1740-1790 1815-1848

Note : as Bohemia formed the largest, economically and politically most important of the three Lands of the Bohemian Crown, accounts on the history of the Lands of the Bohemian Crown must, for many periods, largely be identical with accounts of the history of Bohemia proper.

The Bohemian Lands in 1790-1815

Administration . The "Lands of the Bohemian Crown", by 1790 reduced to Bohemia, Moravia and (Austrian) Silesia, were held together by a common dynasty, the Habsburg dynasty, which in 1790 also ruled Galicia-Lodomeria, the Bukovina, the Kingdom of Hungary, Transylvania, the Kingdom of Croatia, the Austrian Lands and the Austrian Netherlands. Bohemia, Moravia, (Austrian) Silesia, the Austrian Lands and the Austrian Netherlands formed part of the Holy Roman Empire (until 1806). In 1806 the Bohemian Lands became part of the Empire of Austria.
During the Napoleonic Wars (1792-1815), the Lands of the Bohemian Crown temporarily became battleground (Austerlitz, Moravia, Dec. 2nd 1805), but remained part of the Habsburg complex of territories, and thus to Austrian legislation.

Economic History . The history of the beet sugar industry in the region begins in 1801, steam engine production began in 1803, the first spinning machine was imported in 1804. From c.1800 to c.1820, potato cultivation spread in the Bohemian lands.
The Lands of the Bohemian Crown were affected by the Austrian state bankrupcy of 1811.

Socio-Ethnic Structure . In 1800, Prague had c. 77,000 inhabitants. Serfdom was to last on until 1848.

Cultural History . Already in the 1770es and 1780es the first societies were founded, with the object of scientific research or promotion of the arts, but also patriotic in nature, most notably the Royal Society of Bohemia (1784), the Patriotic-Economic Society of the Kingdom of Bohemia (1788) and the Society of Patriotic Friends of the Arts (1796). The latter established Prague's Academy of Fine Arts in 1799. A countly National Theater, the first theater open to the general public, opened in 1783.
In 1806 the Bohemian Estates founded the Prague Polytechnic College; in 1811 they founded the Prague Musical Conservatory.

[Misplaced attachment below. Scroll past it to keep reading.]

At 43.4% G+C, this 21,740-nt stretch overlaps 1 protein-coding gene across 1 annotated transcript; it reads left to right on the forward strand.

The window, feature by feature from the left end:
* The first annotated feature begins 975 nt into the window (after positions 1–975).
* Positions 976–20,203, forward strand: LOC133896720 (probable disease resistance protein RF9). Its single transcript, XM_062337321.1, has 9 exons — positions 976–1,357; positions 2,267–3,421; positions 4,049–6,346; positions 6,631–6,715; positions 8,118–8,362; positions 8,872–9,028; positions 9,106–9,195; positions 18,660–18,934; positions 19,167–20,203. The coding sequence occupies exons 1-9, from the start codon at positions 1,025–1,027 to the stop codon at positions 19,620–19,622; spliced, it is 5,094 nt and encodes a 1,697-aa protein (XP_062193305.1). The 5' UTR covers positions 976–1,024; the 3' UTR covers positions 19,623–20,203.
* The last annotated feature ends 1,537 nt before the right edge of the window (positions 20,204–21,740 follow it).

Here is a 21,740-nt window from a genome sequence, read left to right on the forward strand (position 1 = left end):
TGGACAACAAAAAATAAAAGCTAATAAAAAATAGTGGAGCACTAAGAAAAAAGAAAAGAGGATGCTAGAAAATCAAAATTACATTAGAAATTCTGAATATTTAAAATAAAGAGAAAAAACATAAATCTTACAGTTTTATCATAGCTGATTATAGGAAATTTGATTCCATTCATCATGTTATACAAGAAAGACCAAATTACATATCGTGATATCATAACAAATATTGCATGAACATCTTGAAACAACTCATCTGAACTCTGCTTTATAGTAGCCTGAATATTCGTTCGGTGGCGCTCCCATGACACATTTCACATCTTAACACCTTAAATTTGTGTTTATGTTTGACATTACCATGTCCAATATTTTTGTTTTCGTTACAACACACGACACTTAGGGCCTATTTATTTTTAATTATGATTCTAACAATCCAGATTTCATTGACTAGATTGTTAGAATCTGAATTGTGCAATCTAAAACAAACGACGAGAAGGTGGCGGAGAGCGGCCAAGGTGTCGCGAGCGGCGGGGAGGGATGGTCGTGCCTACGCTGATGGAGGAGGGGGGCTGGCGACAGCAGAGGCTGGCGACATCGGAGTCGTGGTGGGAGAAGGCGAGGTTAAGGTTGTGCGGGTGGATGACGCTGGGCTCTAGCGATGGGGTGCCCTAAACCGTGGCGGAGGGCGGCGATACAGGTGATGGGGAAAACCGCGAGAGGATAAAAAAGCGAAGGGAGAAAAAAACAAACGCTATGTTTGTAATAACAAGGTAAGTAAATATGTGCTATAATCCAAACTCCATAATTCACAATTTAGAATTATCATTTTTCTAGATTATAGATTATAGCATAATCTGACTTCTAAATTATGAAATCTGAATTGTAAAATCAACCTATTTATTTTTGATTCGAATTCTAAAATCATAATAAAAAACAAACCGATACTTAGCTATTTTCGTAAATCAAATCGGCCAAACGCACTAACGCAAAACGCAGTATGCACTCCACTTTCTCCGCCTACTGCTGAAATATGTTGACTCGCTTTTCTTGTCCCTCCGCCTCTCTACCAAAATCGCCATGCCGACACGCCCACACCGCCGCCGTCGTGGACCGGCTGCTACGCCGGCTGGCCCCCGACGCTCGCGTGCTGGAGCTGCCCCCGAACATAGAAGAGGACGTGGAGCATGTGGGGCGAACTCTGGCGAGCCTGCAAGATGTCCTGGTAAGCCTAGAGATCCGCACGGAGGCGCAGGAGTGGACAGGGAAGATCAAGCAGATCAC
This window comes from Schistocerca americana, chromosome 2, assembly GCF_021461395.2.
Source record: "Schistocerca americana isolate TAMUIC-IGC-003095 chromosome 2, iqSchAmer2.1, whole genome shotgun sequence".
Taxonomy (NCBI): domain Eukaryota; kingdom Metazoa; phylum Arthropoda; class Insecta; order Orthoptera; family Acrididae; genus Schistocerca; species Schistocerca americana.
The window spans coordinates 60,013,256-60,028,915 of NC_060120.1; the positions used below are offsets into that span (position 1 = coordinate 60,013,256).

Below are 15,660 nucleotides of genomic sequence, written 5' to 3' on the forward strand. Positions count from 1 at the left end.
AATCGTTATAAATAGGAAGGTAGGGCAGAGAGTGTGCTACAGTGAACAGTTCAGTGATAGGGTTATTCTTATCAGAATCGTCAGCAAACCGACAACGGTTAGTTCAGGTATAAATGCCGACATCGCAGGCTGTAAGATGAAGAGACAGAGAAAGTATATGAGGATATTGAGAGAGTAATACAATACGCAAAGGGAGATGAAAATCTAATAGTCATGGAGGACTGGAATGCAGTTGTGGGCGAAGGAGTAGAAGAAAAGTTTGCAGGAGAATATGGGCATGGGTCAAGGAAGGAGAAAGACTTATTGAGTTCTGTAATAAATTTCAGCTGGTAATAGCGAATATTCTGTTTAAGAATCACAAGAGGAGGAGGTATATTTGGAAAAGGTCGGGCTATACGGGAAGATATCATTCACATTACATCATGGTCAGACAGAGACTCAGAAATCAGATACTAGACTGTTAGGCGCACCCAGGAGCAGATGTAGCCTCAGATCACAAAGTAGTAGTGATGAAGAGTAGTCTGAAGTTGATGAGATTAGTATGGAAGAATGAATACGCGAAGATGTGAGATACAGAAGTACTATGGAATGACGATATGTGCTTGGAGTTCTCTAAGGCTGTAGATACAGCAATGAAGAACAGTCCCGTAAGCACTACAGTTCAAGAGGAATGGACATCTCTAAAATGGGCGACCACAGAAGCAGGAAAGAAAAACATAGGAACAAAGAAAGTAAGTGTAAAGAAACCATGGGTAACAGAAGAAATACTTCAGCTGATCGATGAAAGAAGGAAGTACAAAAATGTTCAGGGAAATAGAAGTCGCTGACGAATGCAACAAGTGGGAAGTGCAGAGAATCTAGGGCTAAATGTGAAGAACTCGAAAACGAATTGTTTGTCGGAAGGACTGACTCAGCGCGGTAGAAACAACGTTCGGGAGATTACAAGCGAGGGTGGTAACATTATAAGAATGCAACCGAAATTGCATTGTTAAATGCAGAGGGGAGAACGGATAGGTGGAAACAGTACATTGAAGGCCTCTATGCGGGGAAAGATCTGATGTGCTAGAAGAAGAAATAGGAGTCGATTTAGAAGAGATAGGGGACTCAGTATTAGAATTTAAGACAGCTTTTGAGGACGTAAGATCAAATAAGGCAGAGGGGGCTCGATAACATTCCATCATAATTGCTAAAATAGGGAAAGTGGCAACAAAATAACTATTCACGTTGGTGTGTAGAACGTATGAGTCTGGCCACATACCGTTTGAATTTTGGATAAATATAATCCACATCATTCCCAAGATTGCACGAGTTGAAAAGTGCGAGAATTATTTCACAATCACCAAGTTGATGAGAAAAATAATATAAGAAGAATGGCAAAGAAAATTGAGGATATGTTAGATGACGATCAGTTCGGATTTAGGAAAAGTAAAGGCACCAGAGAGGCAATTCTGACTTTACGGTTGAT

In 1792 Josef Dobrovsky (1753-1829) published Geschichte der böhmischen Sprache und Literatur (history of the Bohemian language and literature, Bohemian to be read as Czech). A two volume German-Czech dictionary was published in 1802 resp. 1821, a Detailed Grammar of the Czech Language in 1809. Karel Tham had already published a German-Czech dictionary in 1788, updated in 1807-1808; F.J. Tomsa had published a Czech grammar in 1782, a German-Czech dictionary in 1789, a Czech-German-Latin dictionary in 1791.< In 1814 a Historic Museum was established in Opava (Troppau), Silesia.
The years between 1790 and 1820 were the period of awakening national identity. Yet Bohemia combined, at least, two ethnic identities. The National Theater, founded by Count Nostitz, performed almost exclusively German language theater pieces, and among the exceptions were Italian language operas such as Mozart's Don Giovanni. Of course, at that time the majority of the citizens of Prague were German-speaking, as was much of Bohemia's nobility.
Yet there were others, most notably Josef Jungmann, who interpreted 'national Bohemian' differently, as distinctively Czech-speaking. This was to become a conflict in later years; in the early years of the 19th century, German and Czech Bohemian patriotism thrived side by side.

Timeline Bohemia 1800-1850, from Familiy Lines CZ
History of the Theatre of the Estates, from Narodny Divadlo
REFERENCE Derek Sayer, The Coasts of Bohemia, A Czech History, Princeton : Univ. Press 1998, pp.53-81, KMLA Lib. Call Sign 943.71 S274t
Hugh Agnew, The Czechs and the Lands of the Bohemian Crown, Stanford : Hoover Institution Press 2004, KMLA Lib. Call Sign 943.71 A273c
Mikulas Teich (ed.), Bohemia in History, Cambridge UP (1998) 2000, KMLA Lib. Call Sign 943.71 T262b

This page is part of World History at KMLA
First posted in 2000, last revised on October 11th 2007

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